If I were to attempt to tell you of all the areas in which vision is an important factor, my presentation would be unreasonably lengthy. There are other witnesses who will furnish you with some of this information. Therefore, I will conclude my statement by saying that I wholeheartedly, enthusiastically, and emphatically recommend prompt and favorable action on this legislation.
Mr. ROGERS of Florida. Thank you for a fine statement, Mr. Trimble.
The next witness is our colleague from New Jersey, the Honorable Frank Thompson, Jr.
STATEMENT OF HON. FRANK THOMPSON, JR., A REPRESENTATIVE
IN CONGRESS FROM THE STATE OF NEW JERSEY
Mr. THOMPSON. Mr. Chairman, I want to thank you and the members of the subcommittee for this opportunity to express my support of H.R. 8546, which would amend title VII of the Health Professions Educational Assistance Act to authorize loans to students of optometry upon the same basis as those made available to students of other disciplines mentioned therein.
It is my understanding that there is a distinct need for more trained optometrists and that to meet that need our schools have to turn out considerably more students than are now being trained. For example, from 1960 to 1963 the population of New Jersey increased from 6,066,000 to 6,470,000, a growth of 404,000—nearly 135,000 per year. During this same period of time, the number of optometrists practicing in New Jersey decreased from 752 to 728, a loss of 248 per year. According to the New Jersey State Department of Conservation and Economic Development, New Jersey's population is expected to increase as follows:
6, 760,000 1970_
7, 440, 000 1975_
8, 112, 000
At the present rate of attrition, due to death and retirement, it is anticipated by the New Jersey State Board of Optometrists that the number of optometrists practicing in this State will decrease as follows:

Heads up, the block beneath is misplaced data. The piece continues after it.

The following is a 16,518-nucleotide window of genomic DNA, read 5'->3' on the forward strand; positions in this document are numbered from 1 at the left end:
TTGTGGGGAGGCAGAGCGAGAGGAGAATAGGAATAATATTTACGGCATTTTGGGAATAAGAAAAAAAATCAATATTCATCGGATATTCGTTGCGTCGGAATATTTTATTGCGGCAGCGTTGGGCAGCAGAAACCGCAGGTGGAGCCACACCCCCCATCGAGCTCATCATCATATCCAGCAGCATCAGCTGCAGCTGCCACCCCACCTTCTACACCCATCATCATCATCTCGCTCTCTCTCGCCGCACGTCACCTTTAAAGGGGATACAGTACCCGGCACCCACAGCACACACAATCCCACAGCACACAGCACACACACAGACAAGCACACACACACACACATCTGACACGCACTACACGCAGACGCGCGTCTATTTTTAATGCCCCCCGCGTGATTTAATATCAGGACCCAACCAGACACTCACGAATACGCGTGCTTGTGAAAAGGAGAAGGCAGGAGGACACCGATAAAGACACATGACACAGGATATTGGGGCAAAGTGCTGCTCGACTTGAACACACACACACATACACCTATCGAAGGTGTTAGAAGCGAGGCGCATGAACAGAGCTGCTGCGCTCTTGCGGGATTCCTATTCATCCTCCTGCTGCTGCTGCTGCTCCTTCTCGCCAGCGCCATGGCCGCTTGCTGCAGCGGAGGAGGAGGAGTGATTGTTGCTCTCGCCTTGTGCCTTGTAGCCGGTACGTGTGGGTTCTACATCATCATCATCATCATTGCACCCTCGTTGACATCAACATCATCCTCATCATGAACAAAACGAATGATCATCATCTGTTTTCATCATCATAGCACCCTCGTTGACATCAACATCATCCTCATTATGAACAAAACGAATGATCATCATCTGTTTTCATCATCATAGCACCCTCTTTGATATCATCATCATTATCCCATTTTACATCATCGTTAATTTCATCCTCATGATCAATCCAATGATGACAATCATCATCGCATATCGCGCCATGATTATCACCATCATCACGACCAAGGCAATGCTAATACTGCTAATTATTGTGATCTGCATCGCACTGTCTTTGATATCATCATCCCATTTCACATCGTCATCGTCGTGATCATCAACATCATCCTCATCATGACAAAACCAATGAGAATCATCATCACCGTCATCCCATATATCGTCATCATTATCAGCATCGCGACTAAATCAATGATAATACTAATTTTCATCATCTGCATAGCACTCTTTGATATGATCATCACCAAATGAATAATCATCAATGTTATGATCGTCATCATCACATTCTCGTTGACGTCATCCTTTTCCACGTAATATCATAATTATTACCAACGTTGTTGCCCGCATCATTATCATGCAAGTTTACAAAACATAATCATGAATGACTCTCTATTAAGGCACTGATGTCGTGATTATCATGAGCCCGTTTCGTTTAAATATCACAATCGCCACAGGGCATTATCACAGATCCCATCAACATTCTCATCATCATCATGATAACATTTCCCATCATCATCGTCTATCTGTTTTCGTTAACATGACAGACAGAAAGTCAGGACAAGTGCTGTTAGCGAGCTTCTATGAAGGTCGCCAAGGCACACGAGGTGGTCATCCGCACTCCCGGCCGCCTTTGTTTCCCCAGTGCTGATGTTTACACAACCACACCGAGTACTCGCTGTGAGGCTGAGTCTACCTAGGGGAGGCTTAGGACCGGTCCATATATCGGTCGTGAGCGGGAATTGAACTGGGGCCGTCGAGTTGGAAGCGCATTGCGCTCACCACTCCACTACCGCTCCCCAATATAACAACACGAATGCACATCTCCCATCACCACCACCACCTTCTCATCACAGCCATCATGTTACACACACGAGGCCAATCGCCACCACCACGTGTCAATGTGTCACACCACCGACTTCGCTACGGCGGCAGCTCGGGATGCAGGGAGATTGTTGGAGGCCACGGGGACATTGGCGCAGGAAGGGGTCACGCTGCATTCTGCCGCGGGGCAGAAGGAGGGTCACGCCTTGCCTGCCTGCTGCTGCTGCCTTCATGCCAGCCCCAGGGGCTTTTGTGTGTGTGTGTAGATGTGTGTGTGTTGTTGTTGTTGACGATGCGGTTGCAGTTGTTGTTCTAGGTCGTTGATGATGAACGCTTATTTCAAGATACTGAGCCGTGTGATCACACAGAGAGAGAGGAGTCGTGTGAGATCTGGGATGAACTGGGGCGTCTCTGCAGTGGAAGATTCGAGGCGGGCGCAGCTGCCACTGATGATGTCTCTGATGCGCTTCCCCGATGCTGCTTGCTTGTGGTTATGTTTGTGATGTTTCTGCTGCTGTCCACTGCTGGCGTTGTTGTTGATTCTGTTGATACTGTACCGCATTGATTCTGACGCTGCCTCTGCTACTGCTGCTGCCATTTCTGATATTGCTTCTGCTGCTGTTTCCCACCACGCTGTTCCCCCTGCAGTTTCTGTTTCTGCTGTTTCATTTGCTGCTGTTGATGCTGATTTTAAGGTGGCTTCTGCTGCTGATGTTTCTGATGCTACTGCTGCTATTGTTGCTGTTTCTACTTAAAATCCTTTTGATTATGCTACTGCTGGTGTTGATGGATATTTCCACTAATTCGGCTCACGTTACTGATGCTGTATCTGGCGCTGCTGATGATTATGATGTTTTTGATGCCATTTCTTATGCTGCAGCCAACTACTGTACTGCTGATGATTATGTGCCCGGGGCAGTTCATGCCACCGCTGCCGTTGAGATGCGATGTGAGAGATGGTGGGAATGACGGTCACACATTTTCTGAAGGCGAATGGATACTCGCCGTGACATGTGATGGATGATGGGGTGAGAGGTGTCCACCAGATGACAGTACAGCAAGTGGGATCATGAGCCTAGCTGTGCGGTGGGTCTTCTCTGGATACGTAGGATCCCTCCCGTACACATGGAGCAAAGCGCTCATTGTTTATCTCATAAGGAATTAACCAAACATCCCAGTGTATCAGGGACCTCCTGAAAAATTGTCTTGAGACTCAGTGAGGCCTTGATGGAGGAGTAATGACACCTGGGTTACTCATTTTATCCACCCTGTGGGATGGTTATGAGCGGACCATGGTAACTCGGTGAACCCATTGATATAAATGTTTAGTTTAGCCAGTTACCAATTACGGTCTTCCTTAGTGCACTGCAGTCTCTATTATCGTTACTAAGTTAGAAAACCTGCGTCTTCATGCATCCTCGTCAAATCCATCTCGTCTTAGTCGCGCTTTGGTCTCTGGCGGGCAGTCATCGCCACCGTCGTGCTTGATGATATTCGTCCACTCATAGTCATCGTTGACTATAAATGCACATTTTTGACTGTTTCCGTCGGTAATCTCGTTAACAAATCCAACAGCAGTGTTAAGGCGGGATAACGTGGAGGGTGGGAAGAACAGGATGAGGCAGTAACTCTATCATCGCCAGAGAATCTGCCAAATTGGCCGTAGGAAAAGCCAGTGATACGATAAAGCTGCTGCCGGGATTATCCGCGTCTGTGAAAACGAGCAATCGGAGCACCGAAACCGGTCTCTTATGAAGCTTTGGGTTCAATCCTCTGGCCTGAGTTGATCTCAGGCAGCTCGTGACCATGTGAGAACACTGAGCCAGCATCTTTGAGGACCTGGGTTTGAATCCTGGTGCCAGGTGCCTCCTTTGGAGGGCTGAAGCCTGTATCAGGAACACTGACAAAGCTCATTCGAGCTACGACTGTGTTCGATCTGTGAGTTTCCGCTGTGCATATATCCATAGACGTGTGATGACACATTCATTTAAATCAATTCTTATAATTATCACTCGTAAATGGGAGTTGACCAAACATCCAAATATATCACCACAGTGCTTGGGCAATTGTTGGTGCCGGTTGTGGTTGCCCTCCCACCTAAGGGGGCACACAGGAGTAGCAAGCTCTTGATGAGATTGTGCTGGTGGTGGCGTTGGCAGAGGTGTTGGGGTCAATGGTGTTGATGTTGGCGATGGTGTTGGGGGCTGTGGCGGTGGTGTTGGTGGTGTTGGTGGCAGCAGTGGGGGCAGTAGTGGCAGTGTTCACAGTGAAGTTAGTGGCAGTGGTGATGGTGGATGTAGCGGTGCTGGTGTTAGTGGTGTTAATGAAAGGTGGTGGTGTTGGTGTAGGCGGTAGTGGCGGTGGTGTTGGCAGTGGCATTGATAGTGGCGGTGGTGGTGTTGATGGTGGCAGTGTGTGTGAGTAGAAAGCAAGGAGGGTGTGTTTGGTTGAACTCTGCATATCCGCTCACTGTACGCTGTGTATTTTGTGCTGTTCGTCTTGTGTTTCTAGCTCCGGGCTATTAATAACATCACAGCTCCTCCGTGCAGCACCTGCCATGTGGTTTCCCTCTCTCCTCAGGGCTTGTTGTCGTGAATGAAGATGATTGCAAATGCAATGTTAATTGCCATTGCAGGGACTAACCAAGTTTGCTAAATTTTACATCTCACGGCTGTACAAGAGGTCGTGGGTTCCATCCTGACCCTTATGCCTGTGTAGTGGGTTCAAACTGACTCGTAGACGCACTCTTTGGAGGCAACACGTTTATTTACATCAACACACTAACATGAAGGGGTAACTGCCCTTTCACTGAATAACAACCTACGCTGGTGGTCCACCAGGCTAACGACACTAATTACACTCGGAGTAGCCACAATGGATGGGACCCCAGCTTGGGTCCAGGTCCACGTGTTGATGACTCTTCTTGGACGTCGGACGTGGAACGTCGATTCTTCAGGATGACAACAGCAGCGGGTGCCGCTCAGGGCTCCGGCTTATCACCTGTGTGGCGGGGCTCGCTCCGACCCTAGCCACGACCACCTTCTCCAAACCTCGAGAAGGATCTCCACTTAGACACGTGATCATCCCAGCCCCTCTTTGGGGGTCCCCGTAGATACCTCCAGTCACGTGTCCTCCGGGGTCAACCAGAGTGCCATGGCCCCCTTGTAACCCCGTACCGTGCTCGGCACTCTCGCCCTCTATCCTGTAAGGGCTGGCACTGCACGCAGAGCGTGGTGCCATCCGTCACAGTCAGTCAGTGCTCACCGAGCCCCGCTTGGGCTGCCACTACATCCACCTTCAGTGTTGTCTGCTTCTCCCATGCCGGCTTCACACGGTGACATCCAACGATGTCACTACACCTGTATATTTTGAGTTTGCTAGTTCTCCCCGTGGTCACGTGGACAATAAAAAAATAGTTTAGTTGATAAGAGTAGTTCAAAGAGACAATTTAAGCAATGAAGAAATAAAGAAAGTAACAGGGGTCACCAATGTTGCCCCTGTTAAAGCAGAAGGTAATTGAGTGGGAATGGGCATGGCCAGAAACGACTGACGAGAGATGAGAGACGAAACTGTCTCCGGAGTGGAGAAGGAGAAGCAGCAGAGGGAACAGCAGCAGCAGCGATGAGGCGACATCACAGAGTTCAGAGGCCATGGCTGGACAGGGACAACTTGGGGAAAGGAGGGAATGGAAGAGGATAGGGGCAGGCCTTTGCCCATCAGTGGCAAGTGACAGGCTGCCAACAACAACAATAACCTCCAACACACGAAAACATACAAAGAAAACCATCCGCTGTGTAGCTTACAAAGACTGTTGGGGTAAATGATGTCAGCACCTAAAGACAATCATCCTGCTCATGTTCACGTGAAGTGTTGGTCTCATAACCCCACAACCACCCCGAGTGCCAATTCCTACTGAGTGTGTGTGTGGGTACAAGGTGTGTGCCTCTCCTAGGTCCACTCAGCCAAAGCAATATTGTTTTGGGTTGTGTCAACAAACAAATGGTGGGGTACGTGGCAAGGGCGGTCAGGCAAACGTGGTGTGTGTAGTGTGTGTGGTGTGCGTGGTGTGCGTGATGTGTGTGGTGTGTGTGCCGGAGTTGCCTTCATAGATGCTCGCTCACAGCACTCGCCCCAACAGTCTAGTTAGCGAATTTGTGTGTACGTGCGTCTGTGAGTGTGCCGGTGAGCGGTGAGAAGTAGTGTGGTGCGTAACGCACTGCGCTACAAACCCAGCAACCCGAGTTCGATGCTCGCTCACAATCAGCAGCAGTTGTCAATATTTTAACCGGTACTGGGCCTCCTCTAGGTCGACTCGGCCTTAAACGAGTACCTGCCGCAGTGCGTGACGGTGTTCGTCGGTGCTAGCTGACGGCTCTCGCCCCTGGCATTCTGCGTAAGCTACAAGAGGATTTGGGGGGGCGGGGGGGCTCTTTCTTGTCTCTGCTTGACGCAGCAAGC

1965_ 1970 1975_
720 660 620
Based upon a ratio of 1 optometrist to 7,000 population, the foreseeable deficits in optometric personnel are as follows: 1965 19701975_ These brief statistics are a clear indication that
(1) Losses in optometric personnel are not being replaced, and the number of optometrists practicing in New Jersey is expected to decline steadily;
(2) The ratio of optometrists to population is being depressed by both the population increase and the deficit in new optometric practitioners; and
(3) Unless this trend is reversed very quickly, New Jersey residents may soon have to endure dangerously long waits to get their eyes examined with any regularity. The cost of acquiring an optometric education and training has risen to the point where it is now financially beyond many qualified young people who might be interested in optometry as a career. The need of the people of New Jersey for an adequate supply of optometrists is no longer a matter of private concern. It verges upon a public issue. Nor is it any longer possible for private resources to provide the financial means to assist sufficient numbers of qualified but financially embarrassed young people in underwriting the cost of optometric education.
Good vision is so great a need in our ever-more-complex civilization that shortages of optometric personnel will be reflected in loss of jobs, lowered income, increases in school dropouts, and growing cultural deprivation.
It is an interesting fact that increased vigilance on the part of parents and school authorities is making it possible to detect sight deficiencies among our children far earlier than was the case in prior years, a situation which emphasizes even more strongly the need for a larger number of trained and competent optometrists.